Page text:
- To boost the supply of affordable housing, Miami-Dade County, Florida, commissioners voted last week to allow many single-family homeowners to rent out garages, separate quarters or detached backyard apartments to families on their properties.
- In a 5-3 vote, the commission authorized homeowners in unincorporated areas of the county to rent out attached or detached accessory dwelling units if they meet specific standards, such as lot size and parking requirements.
- According to the ordinance’s text, the county is among the most rent-burdened metro areas in the country, with many paying more than 30% of their income on housing. Meanwhile, there is a demand for smaller, more affordable units, including older adults wishing to age in place. “We think [ADUs are] a critical part for creating the opportunities for more affordable workforce housing,” said County Mayor Daniella Levine Cava at the meeting ahead of the vote.
Nationwide, the cost of buying and renting a home has skyrocketed in recent years. Experts say this is partly due to a limited supply of affordable and middle-income housing units.
There has been a growing momentum among states and cities to amend restrictive local zoning laws, making it easier and cheaper for developers to build new housing. These measures aim to alleviate pressure on the housing market. Some jurisdictions, for instance, have eliminated parking requirements, while cities and states, including California and Oregon, have moved to roll back single-family zoning laws.
Miami-Dade County also amended its zoning laws in September to allow developers to build more apartments near transit routes in cities.
A number of communities across the U.S. have also updated their zoning laws to allow ADUs, or tiny homes that are 400 square feet or less. California, for instance, passed a law in 2019 allowing the construction of ADUs on the same lot as an existing multifamily home.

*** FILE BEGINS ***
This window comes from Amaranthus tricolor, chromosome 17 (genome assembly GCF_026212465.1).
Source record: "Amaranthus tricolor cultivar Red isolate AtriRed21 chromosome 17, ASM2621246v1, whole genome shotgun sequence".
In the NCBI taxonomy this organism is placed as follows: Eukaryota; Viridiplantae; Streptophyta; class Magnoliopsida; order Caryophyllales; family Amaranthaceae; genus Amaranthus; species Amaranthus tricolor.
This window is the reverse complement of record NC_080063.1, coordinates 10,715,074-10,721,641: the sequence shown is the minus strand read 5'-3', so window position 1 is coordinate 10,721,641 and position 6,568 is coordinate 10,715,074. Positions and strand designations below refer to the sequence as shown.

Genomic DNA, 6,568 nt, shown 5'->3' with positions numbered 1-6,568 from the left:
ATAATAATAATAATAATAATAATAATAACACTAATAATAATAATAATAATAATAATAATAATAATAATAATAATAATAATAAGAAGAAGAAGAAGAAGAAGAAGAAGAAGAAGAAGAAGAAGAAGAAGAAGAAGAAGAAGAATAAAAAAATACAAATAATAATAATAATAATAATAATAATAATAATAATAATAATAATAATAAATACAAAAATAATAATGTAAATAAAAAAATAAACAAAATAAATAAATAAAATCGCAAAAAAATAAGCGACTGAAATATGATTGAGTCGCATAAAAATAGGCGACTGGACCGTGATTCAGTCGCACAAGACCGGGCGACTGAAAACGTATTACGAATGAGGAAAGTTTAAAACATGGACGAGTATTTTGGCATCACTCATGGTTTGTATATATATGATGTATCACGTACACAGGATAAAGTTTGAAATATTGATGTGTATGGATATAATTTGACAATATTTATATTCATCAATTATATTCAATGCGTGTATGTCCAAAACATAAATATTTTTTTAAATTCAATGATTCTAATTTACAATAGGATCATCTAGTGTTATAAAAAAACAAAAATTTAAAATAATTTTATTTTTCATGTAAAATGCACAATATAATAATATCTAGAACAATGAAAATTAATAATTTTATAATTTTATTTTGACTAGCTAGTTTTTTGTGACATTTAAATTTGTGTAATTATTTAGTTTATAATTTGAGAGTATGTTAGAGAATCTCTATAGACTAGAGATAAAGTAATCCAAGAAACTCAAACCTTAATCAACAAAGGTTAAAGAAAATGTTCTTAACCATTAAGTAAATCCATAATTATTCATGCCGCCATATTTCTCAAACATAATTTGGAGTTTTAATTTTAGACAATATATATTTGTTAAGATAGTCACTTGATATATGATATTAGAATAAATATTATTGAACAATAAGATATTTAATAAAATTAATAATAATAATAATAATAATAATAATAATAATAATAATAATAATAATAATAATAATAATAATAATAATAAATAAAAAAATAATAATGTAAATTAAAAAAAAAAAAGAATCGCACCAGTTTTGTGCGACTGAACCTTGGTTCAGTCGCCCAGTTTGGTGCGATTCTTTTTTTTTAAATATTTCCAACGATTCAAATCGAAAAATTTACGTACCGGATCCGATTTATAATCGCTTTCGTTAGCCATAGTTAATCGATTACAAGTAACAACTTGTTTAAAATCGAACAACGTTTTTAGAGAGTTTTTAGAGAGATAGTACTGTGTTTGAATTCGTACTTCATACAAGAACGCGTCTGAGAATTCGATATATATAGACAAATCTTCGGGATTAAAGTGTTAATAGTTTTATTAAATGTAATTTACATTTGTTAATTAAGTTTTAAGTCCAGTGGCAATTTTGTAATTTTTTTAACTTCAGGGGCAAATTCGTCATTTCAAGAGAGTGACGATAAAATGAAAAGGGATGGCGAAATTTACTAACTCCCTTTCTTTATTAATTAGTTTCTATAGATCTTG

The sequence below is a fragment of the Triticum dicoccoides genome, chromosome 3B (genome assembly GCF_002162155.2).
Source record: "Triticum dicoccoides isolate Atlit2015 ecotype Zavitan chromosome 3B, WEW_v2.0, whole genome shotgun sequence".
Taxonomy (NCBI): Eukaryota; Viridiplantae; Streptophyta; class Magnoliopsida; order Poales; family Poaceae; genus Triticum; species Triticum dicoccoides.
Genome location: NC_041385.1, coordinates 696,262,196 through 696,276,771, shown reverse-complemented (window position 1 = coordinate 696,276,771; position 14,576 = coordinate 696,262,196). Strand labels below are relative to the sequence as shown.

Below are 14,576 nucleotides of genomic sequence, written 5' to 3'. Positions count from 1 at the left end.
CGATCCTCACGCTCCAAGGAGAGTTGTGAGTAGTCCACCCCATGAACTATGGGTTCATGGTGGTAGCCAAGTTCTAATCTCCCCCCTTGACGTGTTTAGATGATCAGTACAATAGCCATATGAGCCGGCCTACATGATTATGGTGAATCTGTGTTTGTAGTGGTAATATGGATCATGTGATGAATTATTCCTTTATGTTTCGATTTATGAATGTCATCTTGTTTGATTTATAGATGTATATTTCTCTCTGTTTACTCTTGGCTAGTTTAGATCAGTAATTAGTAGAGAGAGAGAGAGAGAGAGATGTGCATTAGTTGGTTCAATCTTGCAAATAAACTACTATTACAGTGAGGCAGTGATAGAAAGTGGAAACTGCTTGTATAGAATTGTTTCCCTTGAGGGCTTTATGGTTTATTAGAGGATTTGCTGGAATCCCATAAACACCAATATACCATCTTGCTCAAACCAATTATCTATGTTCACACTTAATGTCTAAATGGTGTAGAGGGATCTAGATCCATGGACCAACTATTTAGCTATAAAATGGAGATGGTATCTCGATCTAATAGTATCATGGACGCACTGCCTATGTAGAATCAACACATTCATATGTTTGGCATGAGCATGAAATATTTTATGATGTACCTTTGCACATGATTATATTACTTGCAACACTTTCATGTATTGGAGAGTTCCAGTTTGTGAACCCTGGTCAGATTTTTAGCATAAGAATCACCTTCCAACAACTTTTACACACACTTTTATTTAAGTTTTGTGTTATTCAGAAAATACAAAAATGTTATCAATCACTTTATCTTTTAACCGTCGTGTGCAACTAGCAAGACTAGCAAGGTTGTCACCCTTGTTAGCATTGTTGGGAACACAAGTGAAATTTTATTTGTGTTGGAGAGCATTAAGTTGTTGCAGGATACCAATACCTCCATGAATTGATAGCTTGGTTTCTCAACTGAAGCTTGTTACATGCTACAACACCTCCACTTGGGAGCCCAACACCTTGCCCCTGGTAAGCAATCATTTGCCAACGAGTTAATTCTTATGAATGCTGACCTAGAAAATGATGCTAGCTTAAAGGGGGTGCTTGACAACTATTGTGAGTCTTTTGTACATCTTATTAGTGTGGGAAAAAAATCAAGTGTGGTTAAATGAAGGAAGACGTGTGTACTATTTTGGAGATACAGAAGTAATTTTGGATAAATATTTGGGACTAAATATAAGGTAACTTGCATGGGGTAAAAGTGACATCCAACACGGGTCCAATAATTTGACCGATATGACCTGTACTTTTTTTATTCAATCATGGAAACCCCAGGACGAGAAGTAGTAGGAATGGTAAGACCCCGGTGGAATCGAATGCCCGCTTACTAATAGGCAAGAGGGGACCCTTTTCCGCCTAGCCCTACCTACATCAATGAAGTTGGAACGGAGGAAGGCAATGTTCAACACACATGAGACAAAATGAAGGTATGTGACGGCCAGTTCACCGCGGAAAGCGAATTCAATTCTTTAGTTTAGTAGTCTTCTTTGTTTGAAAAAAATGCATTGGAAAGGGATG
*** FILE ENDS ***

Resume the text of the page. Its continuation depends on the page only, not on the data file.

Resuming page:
As Miami- Dade County’s ordinance stated, authorizing ADUs “can help tenants find more affordable, smaller non-transient dwellings and can help homeowners build wealth in their existing single-family residences or, in some instances, make the purchase or maintenance of a home feasible by reducing the homeowner’s financial burden.”
The ordinance received pushback from residents nervous about a range of issues, such as parking and the changing character of their single-family neighborhoods.
Commissioner René Garcia said ahead of his no-vote that he understands the need to increase the supply of affordable housing. But he feared it could overwhelm county infrastructure and put more cars on the roads. He added that it could “destroy the integrity of communities and of neighborhoods.”
“You have individuals across Miami- Dade County who have bought into the idea of single-family residential homes, and now we’re going to say that’s out the door. What about them?” Garcia said.
Some commissioners, including Raquel Regalado, pointed out that such dwellings were already being constructed in county neighborhoods, only illegally, and that there’s little county officials can do to stop it. The new rules provide residents with a legal pathway to build ADUs on their properties properly in a controlled manner.
“We literally have people who work who are living in their cars,” Commissioner Eileen Higgins said during the meeting. “The onus is on us to create more units.”